When the Medical Staff are the Aggressors

How many stories of disrespect, abuse and neglect do we not hear every day about women who are treated in Cuban gynecological and obstetric hospitals? (14ymedio)

14ymedio, Yoani Sanchez, Generation Y, Havana, 19 December 2019 — Recently and after people read an article published by the journalist Elaine Díaz, director of the digital site Periodismo de Barrio, the issue of obstetric violence has once again generated debate on social networks and is forcing many to rethink everything that happens in labor and delivery rooms throughout Cuba.

Obstetric violence is any practice, whether by action or omission, that is carried out by health personnel that affects the reproductive process of women, including dehumanized treatment, unjustified medication and pathologization of processes that are natural. To that general definition, I add the violation of ethical principles in the treatment of pregnant women, mockery or derision, the violation of their privacy and even preventing them from surrounding themselves with their loved ones during the time of delivery.

How many stories of disrespect, abuse and neglect do we not hear every day about women who are treated in Cuban gynecological and obstetric hospitals? Starting because a woman must go through this difficult moment of giving birth alone without the company of her husband or her family, because in the hospitals of this Island having others present during childbirth is still not allowed. The managers blame the lack of resources and privacy in the delivery rooms (where multiple women may be giving birth at the same time), but this robs the parents of the magical moment of birth, where the ties are established that are indestructible for the rest of one’s life.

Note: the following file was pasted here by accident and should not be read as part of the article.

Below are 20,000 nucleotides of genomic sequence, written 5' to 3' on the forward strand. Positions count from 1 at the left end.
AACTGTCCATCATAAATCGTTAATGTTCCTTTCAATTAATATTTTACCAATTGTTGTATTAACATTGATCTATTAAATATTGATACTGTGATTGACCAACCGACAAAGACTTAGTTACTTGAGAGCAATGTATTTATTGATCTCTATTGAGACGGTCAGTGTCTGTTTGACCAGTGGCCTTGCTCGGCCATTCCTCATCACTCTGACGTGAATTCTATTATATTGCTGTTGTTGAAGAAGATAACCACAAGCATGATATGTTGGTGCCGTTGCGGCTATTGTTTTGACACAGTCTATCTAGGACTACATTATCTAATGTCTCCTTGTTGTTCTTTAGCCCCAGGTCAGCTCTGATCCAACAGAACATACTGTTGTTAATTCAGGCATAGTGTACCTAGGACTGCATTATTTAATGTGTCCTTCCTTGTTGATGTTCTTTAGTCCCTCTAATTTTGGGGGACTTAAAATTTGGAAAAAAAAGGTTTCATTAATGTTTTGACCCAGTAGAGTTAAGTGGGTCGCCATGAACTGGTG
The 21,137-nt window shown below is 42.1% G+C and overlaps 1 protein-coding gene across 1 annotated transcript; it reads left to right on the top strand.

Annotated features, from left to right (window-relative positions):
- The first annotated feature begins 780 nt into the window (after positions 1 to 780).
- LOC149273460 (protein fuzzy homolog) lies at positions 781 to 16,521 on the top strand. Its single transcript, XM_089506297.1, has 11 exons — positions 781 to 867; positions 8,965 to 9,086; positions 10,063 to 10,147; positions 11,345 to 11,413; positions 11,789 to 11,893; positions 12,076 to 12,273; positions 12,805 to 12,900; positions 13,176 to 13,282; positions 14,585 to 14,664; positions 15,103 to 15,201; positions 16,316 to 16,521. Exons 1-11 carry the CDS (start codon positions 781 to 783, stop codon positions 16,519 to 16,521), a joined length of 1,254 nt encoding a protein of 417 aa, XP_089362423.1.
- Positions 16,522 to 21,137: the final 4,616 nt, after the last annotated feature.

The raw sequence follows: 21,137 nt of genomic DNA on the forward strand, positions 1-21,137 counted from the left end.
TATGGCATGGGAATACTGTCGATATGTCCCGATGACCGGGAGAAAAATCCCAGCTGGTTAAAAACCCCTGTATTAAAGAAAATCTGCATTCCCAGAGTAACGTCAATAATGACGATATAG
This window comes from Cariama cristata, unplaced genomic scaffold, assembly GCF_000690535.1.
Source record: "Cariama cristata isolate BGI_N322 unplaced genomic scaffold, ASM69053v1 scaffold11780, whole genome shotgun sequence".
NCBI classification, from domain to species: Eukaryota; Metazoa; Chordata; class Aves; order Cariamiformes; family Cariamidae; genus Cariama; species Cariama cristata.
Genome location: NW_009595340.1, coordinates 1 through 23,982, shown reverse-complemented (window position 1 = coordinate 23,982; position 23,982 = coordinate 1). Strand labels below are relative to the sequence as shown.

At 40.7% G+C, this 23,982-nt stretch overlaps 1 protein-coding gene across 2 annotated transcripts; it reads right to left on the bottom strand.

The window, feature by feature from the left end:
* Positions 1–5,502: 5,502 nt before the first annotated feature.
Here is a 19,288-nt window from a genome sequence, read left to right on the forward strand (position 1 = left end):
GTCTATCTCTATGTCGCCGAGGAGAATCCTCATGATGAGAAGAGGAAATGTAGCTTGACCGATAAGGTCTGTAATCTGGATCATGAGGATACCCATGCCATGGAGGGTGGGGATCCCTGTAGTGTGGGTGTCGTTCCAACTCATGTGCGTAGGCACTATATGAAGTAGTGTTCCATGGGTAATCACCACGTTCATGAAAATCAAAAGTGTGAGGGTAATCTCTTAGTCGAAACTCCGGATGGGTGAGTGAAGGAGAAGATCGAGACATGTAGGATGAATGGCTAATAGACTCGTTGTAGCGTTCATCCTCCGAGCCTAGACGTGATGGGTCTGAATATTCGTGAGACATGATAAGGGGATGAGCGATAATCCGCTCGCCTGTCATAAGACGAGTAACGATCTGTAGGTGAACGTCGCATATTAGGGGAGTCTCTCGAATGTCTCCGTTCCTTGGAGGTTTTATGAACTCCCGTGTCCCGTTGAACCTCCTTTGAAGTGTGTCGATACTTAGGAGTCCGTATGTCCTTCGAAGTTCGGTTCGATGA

The poor conditions of the hospitals, and the lack of hygiene and adequate infrastructure that contribute to this, means that the hours of waiting for the birth take place in rooms lacking the minimum conditions. Many times times a pregnant woman even has no water to drink, if she hasn’t brought her own from home. To this is added the little information she receives about the whole process she is going through. Medical care in Cuba frequently includes a lack of transparency towards the person being treated.

It is also obstetric violence not to ask the pregnant woman for permission to invade her privacy with a group of students who arrive to observe the process of dilation and childbirth. Although it is very good that young people who will be future doctors learn, this must be subject to the woman’s consent and must be announced in advance and the woman notified. Other harmful practices that are repeated throughout this country are physical touching by more than one person, the episiotomy or external cut as a routine procedure and even the systemic use of forceps.